Is the Media Telling the Real Story in Iraq?

Reuters / Global Voices are hosting a very intriguing forum this evening:

In your country, how does the media’s Iraq coverage rate? […] Have blogs helped clarify things or added to the confusion? We want to bring the opinions of the world’s bloggers on this issue directly into the debate. Please join us for a live discussion on Wednesday at 22:00-24:00 GMT (6-8pm EDT).

Reuters will be hosting a panel discussion which will be videocast and audio cast via this link: http://reuters.com/IraqNewsmakers.

A panel of notable bloggers will join a panel of journalists on the ground (including Roger Cohen of the International Herald Tribune, CBS’ Lara Logan and Reuters’ Alastair MacDonald).

The conversation starts now. More here and here.

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Meanwhile, the Washington Post gets their “real story” straight from the U.S. budget for Iraq. Today’s article alleges that funding cutbacks for building democracy in Iraq:

….Threatens projects that teach Iraqis how to create and sustain political parties, think tanks, human rights groups, independent media outlets, trade unions and other elements of democratic society.

Kevin Drum saw this coming from miles.

Show me the $$$

Facebook, the MySpace-like social networking website based on University-affiliations, is on the block and seeking more than a few dimes.

Founder Mark Zuckerberg took Facebook live just two years ago, while a sophomore at Harvard. After recently turning down an offer for $750 million and seeing Facebook’s growth stagnate, he is now seeking up to $2 billion for the popular website, according to BusinessWeek.

Om Malik still believes he should have sold out when the money was on the table as Facebook will be hardfought to compete with the anomaly that is MySpace.

While MySpace continues making headlines as the detective’s best friend, Facebook may be best known locally for exposing the profile of Holly Ashcraft, the USC student convicted of murder for abandoning her newborn in a dumpster near campus last fall.

But many college campuses are already committed to adjusting to a campus culture future dominated by sites such as MySpace and Facebook.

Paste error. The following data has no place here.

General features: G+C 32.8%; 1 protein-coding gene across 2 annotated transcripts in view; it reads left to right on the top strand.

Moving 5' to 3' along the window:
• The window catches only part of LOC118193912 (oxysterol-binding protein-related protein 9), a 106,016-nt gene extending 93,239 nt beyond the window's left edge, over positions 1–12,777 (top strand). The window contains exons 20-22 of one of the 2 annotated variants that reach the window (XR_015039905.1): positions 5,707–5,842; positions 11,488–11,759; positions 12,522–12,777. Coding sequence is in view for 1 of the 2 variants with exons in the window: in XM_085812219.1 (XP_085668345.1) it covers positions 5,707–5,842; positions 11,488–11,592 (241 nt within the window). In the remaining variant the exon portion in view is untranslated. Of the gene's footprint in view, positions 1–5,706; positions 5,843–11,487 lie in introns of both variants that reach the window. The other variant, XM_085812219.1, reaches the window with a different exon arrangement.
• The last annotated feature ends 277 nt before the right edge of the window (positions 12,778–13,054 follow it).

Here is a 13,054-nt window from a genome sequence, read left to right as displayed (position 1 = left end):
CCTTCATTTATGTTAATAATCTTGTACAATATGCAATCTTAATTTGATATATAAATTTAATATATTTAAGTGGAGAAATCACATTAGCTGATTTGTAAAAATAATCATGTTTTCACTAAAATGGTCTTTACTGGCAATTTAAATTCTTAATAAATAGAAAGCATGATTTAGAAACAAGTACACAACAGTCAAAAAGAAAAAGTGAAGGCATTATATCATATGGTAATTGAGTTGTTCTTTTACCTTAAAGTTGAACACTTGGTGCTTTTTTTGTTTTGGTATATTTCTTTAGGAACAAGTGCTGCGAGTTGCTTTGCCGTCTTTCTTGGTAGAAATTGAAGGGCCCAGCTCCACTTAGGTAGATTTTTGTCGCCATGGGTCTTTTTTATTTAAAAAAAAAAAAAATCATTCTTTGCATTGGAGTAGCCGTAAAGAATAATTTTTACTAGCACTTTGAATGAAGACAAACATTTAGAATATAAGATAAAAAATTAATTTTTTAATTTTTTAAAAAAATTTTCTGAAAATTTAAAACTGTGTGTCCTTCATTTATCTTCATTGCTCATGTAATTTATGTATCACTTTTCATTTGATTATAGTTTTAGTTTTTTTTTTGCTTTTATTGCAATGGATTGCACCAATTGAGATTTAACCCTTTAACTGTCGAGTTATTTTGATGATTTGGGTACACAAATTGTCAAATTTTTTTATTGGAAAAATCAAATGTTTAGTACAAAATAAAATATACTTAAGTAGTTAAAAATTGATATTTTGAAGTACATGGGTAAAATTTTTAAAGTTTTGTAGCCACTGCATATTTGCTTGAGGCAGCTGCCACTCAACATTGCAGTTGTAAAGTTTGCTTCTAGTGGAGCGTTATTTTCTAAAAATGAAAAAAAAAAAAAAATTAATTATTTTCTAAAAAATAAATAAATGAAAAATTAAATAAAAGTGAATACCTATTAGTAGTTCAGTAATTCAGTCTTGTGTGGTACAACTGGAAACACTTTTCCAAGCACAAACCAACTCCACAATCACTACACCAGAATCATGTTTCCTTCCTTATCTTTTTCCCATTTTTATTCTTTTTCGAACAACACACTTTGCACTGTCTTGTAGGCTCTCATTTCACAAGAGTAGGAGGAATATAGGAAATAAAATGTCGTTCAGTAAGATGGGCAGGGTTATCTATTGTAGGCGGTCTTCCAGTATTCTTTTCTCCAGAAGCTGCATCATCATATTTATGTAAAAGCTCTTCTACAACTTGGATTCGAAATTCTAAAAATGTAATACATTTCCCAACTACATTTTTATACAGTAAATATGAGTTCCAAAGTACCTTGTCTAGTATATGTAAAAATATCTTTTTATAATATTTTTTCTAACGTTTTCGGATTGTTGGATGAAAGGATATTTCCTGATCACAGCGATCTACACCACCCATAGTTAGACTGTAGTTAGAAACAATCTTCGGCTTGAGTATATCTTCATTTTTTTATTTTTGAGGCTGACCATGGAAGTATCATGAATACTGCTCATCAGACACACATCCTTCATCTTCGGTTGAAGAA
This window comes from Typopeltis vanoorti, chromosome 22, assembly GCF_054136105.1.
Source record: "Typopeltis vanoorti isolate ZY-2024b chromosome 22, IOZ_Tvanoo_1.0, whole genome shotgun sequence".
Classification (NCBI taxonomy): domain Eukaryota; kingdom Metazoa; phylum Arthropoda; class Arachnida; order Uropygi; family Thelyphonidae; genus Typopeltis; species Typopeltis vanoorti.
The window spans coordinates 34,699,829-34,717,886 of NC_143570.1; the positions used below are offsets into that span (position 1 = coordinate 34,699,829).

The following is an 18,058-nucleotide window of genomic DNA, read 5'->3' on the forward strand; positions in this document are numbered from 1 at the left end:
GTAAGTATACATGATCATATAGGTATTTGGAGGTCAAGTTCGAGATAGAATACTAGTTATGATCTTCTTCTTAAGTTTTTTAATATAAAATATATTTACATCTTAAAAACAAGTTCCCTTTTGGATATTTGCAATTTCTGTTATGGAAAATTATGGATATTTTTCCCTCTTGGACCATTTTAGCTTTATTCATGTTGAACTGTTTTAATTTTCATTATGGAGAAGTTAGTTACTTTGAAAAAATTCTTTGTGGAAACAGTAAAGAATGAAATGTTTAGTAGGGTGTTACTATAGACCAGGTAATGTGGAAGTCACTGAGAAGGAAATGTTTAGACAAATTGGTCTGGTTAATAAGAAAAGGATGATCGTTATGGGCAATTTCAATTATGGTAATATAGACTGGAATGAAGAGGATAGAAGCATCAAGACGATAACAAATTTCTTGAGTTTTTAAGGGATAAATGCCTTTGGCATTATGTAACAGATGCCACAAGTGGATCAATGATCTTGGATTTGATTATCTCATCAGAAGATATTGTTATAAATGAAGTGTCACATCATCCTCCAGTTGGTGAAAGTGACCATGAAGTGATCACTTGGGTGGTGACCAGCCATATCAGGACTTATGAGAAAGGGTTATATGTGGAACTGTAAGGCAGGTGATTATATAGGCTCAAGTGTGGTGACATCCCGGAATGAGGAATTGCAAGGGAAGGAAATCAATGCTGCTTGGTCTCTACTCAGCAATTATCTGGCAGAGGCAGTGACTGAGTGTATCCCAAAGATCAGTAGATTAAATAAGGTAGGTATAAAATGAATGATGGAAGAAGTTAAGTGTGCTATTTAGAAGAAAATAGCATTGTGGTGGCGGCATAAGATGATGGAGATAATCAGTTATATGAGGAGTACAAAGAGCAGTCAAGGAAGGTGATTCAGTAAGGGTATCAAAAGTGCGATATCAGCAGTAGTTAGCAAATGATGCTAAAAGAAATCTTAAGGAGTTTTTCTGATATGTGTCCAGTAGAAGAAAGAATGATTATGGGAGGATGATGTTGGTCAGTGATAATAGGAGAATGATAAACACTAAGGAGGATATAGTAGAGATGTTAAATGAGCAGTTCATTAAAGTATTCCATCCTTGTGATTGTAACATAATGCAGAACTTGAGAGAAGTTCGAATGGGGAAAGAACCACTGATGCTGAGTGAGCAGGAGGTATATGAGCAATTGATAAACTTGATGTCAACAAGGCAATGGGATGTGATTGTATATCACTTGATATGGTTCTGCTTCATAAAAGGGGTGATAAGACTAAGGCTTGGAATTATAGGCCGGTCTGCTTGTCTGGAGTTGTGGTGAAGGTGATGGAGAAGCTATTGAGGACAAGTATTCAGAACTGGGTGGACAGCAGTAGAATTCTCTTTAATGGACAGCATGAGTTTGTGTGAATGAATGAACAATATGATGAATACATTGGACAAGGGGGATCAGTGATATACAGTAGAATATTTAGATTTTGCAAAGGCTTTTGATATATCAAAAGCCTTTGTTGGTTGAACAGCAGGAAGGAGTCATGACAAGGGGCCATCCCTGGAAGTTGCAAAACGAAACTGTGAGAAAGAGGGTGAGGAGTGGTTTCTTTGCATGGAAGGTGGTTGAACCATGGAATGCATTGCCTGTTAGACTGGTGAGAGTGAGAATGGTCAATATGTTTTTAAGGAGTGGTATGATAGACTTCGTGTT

UC Berkeley administrators told the Contra Costa Times:

“…Because students are so far ahead of us, we have a lot of catching up to do.” […] “If we don’t,” added student-development director Jerlena Griffin-Desta, “we’re missing a whole shift in the culture.”

MySpace fetched nearly $600 million last year when Rupert Murdoch swallowed it whole. Facebook’s audience is not nearly as huge, however, as noted at TechCrunch, it is used by 85% of all college students.

$2 billion is a ridiculous amount of money for a social networking site, but, alas, not three weeks ago Viacom announced its interest in combatting Rupe mano-a-mano.

If It Looks Like a Civil War…

Remember the made-for-Saturday-Night-Live Iraqi Information Minister? Muhammed Saeed al-Sahaf became the most laughed-about character in the early days of the 2003 Iraqi invasion, when he declared — with bombs dropping in the background — “I triple guarantee you, there are no American soldiers in Baghdad.”

Iraqis were already accustomed to misinformation and government propaganda, but the rest of the world quickly shrugged al-Sahaf off as a fool and a joker.

But, today, not only is the U.S. government lying straight to the faces of the “liberated” Iraqis, the public messages being sent home are point-blank untruths that don’t match up to accounts (see the pictures below) on the ground.